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So after two weeks with my "new" (to me) Panasonic Tau CT-34WX54, I find myself watching it more than my 50" Insignia plasma and 46" Sony LCD. I continue to marvel at the PQ using my Zenith DTT901 CECB using composite out. I keep reminding myself - this is 480i! It doesn't look like any 480i I have ever seen. I guess it speaks well to the quality of broadcast television as well. I get my face up close to the screen and still can't see any scan lines. I assume the progressive line-doubler in the set is responsible - man, what a picture! It rivals the plasma for color depth, and frankly makes the LCD look weak in that regard. I would lay money that most people would walk into the room and immediately assume they were looking at an HD picture. When watching a Blu-ray or Netflix in actual HD at 1080i, it looks even better.

I can tell my wife doesn't believe that I got this set for free, because she will look at the screen for a bit and ask "Did you really get this for free? How?" Fortunately our son helped me pick it up and can corroborate my story!

For me the unanswerable but intriguing question is "What would CRT sets look like today if development had continued?" It's too bad that we will never really know.
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post #21 of 286 Old 12-29-2010, 03:00 PM
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Quote:
Originally Posted by DragonLoaf View Post

For me the unanswerable but intriguing question is "What would CRT sets look like today if development had continued?" It's too bad that we will never really know.

The answer to that question is easy - other than possibly larger screens, CRT could get no better than it already is. It had been developing for more than half a century and flat screen technology, being that ('flat") will never be able to match it completely.
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post #22 of 286 Old 12-29-2010, 08:22 PM
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Had production of high quality HD CRTs continued we would likely have seen 1080p capable sets. This was technically possible even in the early 2000s but cost / complexity was always the issue. Only the GDM-FW900 and a few other CRT computer monitors are capable of 1080p + resolutions in a CRT design. I think CRT projectors could be made to display very high resolutions also. I do not believe we maxed out the capabilities of CRT displays, especially when the focus was always on cost cutting rather than improving resolution or allowing for multi-scan capabilities in a consumer level unit. Think how cool it would be to have a HD CRT that could display 480p, 720p, and 1080p all progressively (not converting 720p to 1080i like current units do).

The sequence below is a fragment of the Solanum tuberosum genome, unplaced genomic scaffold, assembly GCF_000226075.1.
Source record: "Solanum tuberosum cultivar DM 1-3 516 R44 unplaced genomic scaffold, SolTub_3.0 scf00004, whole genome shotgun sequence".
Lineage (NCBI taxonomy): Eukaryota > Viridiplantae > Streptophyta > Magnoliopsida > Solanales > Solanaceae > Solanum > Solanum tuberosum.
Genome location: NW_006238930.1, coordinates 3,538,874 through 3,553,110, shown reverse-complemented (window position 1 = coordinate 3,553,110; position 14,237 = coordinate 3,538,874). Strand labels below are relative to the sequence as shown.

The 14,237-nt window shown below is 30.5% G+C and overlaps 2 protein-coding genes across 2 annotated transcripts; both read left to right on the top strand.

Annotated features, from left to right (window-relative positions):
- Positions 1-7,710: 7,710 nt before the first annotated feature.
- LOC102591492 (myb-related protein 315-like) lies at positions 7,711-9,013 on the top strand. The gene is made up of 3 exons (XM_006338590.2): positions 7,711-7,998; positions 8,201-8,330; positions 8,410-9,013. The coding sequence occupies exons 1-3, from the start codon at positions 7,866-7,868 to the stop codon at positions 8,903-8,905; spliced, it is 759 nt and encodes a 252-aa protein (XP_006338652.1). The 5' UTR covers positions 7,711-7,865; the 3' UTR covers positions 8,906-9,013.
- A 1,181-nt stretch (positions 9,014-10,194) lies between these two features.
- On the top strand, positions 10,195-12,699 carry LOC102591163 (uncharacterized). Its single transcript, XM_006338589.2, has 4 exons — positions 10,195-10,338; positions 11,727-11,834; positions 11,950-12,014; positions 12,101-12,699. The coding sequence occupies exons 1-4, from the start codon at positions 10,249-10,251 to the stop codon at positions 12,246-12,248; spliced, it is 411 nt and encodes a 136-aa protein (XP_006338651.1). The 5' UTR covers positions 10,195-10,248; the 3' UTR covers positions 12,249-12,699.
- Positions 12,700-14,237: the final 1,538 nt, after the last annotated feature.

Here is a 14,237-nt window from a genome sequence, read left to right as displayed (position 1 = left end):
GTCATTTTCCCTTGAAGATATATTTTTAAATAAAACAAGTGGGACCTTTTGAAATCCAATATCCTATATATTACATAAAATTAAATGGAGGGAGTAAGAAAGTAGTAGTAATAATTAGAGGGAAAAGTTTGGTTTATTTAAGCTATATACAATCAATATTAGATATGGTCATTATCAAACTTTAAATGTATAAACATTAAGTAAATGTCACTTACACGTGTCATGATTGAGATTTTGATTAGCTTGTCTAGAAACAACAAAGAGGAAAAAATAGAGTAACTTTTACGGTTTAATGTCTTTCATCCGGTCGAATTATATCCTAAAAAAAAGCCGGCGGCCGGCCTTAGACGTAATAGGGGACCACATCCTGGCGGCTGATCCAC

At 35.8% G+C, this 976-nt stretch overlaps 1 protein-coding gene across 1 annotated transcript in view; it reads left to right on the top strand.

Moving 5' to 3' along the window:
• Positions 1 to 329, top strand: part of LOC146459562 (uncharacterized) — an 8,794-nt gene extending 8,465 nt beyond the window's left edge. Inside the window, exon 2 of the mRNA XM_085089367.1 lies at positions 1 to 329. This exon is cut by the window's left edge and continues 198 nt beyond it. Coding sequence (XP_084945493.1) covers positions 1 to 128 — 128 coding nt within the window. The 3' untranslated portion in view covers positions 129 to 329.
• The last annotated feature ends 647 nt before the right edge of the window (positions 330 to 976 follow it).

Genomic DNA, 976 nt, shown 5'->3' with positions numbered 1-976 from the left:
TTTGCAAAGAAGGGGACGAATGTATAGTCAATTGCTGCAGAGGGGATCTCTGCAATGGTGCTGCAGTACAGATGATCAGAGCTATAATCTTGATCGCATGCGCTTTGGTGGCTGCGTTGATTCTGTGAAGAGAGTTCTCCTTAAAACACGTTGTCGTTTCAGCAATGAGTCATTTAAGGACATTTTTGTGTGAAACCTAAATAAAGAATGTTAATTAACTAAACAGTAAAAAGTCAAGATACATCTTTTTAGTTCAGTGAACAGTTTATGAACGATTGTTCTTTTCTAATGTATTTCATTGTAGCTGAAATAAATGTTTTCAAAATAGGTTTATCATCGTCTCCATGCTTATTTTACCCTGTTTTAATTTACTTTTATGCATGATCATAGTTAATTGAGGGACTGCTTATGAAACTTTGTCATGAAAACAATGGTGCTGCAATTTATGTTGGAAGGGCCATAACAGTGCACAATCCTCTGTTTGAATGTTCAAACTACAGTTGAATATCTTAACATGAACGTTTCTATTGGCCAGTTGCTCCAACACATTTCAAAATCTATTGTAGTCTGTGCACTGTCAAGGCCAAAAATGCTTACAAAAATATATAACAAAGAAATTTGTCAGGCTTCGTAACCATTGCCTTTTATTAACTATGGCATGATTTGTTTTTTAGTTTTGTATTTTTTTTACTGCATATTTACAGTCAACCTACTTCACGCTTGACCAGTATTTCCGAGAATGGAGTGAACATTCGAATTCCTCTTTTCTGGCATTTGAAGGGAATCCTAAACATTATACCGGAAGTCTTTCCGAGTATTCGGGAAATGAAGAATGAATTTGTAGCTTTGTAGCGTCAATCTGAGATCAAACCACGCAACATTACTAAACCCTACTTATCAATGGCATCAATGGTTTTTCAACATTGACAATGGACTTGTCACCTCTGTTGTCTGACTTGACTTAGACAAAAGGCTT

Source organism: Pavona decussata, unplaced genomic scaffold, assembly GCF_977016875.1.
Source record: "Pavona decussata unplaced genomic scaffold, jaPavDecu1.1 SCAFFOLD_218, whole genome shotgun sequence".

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post #23 of 286 Old 12-30-2010, 06:44 PM
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Quote:
Originally Posted by hoffo View Post

Had production of high quality HD CRTs continued we would likely have seen 1080p capable sets. This was technically possible even in the early 2000s but cost / complexity was always the issue. Only the GDM-FW900 and a few other CRT computer monitors are capable of 1080p + resolutions in a CRT design. I think CRT projectors could be made to display very high resolutions also. I do not believe we maxed out the capabilities of CRT displays, especially when the focus was always on cost cutting rather than improving resolution or allowing for multi-scan capabilities in a consumer level unit. Think how cool it would be to have a HD CRT that could display 480p, 720p, and 1080p all progressively (not converting 720p to 1080i like current units do).

No doubt CRT would have handled 1080p but by the time time that resolution became standard fare, the HD CRT was about out of production. The biggest commercial HD CRT screen size I recall was an early 2000 model by Thompson (RCA) which was 37 inches with a less than completely flat screen. Wonder if keeping the screen flat was what prevented Sony and others from going beyond 34 inches?
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post #24 of 286 Old 12-30-2010, 09:38 PM
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Quote:
Originally Posted by Joseph Dubin View Post

....Wonder if keeping the screen flat was what prevented Sony and others from going beyond 34 inches?

A flat screen is more difficult to scan than a convex one because the phosphors become an increasing distance from the electron guns as the scan approaches the sides of the tube. The result is difficult to manage geometry and convergence errors.

However, I don't believe this was the primary reason for the lack of larger tubes, actually it was likely a combination of things like weight, size, profits, etc.